US wins WTO case against China over grain exports

Combined Shape

WASHINGTON (AP) — The World Trade Organization handed the United States a win Thursday in a trade dispute with China, ruling that Beijing did not fairly administer quotas on U.S. wheat, rice and corn.

The WTO, the Geneva organization that oversees the rules of global trade, found that China had not been transparent, predictable or fair in managing so-called tariff rate quotas on U.S. grain exports. The import tax, or tariff, is higher on U.S. grain shipments that exceed the quota.

The case, started by the Obama administration, is not directly related to a larger U.S.-China trade standoff: President Donald Trump has slapped tariffs on $250 billion in Chinese imports in a dispute over Beijing’s aggressive drive to challenge U.S. technological dominance; China has retaliated by targeting $110 billion in U.S. products. The two countries are in talks to settle their differences.

The decision Thursday was the second U.S. victory over China this year in a trade dispute over agriculture. In February, the WTO ruled that China unfairly subsidized its grain producers.

“This second important victory for the United States further demonstrates that President Trump will take all steps necessary to enforce trade rules and to ensure free and fair trade for U.S. farmers,” said U.S. Trade Representative Robert Lighthizer. “The Administration will continue to press China to promptly come into compliance with its WTO obligations.”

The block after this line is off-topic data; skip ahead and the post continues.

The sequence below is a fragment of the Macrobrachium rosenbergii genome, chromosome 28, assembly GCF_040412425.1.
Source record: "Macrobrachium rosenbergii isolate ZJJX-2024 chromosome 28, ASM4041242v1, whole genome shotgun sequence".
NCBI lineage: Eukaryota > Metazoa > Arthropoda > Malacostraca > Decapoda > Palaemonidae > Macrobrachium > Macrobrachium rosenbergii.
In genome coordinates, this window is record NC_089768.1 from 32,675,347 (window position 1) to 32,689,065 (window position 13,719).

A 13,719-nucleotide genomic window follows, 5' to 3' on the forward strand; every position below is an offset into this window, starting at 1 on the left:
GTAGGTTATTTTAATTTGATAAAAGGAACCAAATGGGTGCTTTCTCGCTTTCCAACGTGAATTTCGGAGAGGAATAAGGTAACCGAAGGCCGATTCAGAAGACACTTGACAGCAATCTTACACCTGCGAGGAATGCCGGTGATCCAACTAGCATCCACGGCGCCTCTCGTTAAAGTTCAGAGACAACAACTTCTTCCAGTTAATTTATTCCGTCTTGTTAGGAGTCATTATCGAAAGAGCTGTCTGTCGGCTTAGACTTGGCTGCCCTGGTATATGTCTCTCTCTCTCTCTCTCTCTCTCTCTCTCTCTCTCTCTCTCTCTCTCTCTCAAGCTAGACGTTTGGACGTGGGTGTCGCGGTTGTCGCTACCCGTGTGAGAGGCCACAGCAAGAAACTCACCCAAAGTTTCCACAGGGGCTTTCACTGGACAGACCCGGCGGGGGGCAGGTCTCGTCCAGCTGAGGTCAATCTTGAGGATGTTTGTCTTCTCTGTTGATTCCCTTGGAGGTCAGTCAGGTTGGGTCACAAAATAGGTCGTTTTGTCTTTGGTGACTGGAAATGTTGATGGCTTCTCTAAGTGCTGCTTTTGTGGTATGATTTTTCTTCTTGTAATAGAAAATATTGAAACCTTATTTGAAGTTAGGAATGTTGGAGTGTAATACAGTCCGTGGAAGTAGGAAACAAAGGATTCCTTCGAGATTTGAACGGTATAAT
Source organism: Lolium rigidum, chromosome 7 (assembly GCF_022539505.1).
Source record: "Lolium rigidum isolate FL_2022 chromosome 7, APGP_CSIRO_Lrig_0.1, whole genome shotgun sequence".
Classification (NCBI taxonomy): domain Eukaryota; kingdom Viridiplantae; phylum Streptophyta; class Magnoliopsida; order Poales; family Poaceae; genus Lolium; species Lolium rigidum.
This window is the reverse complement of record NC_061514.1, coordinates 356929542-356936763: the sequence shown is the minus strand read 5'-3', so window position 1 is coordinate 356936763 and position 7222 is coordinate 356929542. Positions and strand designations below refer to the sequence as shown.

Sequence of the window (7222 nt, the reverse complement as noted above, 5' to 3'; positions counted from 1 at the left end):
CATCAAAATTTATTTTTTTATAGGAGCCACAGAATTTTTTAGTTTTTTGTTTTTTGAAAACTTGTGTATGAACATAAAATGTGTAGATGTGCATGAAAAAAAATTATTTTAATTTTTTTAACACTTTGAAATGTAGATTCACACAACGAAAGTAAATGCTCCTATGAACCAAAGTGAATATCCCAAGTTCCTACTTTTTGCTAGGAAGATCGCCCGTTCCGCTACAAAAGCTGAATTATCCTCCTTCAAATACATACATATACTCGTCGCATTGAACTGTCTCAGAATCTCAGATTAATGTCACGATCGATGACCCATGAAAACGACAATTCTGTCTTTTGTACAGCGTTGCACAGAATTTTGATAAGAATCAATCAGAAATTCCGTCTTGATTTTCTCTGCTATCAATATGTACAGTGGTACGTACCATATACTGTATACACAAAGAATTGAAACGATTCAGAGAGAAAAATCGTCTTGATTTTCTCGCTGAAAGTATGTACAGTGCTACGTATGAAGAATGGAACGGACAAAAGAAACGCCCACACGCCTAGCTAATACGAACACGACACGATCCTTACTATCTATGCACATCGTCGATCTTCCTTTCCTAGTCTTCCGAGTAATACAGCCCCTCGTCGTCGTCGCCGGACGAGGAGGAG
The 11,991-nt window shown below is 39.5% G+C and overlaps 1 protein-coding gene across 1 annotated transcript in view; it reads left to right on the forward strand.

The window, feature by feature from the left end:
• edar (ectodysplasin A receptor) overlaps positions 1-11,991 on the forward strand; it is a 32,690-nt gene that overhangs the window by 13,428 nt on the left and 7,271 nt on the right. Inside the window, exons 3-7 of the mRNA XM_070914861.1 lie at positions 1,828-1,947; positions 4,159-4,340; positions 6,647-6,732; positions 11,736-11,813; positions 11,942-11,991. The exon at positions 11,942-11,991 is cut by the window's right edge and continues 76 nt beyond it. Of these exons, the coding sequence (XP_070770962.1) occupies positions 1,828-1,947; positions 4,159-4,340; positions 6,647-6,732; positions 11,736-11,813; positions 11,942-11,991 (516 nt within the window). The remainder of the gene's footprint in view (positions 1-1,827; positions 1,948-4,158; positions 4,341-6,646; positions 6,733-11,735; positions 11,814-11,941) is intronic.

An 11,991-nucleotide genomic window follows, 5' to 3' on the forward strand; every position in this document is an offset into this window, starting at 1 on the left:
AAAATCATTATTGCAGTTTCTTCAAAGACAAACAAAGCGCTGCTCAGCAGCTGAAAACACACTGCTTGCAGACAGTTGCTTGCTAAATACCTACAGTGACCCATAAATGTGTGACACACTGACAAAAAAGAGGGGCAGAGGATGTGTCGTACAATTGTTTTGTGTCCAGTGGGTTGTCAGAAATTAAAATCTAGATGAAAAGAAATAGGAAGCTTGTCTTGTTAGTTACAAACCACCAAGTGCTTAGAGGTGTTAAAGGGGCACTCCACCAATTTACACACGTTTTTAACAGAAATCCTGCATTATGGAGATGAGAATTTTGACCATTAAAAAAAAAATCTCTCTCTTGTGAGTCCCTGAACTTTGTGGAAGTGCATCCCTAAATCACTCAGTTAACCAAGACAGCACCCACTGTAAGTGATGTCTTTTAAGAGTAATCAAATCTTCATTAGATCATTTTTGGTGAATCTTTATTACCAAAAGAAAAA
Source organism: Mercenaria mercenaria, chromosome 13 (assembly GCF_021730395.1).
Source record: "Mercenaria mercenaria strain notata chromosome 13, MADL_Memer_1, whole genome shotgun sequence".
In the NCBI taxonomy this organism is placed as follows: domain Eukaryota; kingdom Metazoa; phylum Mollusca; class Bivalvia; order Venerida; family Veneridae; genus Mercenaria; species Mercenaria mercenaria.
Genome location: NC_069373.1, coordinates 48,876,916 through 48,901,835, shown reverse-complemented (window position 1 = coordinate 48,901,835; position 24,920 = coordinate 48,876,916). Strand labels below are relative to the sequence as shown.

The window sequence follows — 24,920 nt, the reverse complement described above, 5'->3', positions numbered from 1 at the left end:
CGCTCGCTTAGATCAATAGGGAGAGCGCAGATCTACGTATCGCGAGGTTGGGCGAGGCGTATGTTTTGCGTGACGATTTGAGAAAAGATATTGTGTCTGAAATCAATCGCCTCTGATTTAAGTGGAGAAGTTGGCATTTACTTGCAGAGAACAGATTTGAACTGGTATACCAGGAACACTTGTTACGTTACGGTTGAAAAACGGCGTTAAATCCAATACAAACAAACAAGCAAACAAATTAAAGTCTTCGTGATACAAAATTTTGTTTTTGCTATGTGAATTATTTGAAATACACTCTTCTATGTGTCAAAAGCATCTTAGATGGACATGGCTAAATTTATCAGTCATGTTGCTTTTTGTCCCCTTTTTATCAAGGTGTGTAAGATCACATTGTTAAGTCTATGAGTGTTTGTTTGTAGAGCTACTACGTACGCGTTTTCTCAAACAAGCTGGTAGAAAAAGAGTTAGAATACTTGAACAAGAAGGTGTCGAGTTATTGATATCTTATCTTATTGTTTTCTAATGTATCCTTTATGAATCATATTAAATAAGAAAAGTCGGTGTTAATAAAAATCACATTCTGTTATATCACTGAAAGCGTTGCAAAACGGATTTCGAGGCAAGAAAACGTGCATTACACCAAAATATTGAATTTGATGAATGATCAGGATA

Trending:
Facebook Oversight Board Member Goes Rogue, Eviscerates the Social Media Platform: 'Their Rules Are in Shambles'

China can appeal Thursday’s decision.

The Western Journal has not reviewed this Associated Press story prior to publication. Therefore, it may contain editorial bias or may in some other way not meet our normal editorial standards. It is provided to our readers as a service from The Western Journal.

Truth and Accuracy

Submit a Correction →






We are committed to truth and accuracy in all of our journalism. Read our editorial standards.

Tags:
The Associated Press is an independent, not-for-profit news cooperative headquartered in New York City. Their teams in over 100 countries tell the world’s stories, from breaking news to investigative reporting. They provide content and services to help engage audiences worldwide, working with companies of all types, from broadcasters to brands.
The Associated Press was the first private sector organization in the U.S. to operate on a national scale. Over the past 170 years, they have been first to inform the world of many of history's most important moments, from the assassination of Abraham Lincoln and the bombing of Pearl Harbor to the fall of the Shah of Iran and the death of Pope John Paul.

Today, they operate in 263 locations in more than 100 countries relaying breaking news, covering war and conflict and producing enterprise reports that tell the world's stories.
Location
New York City




Conversation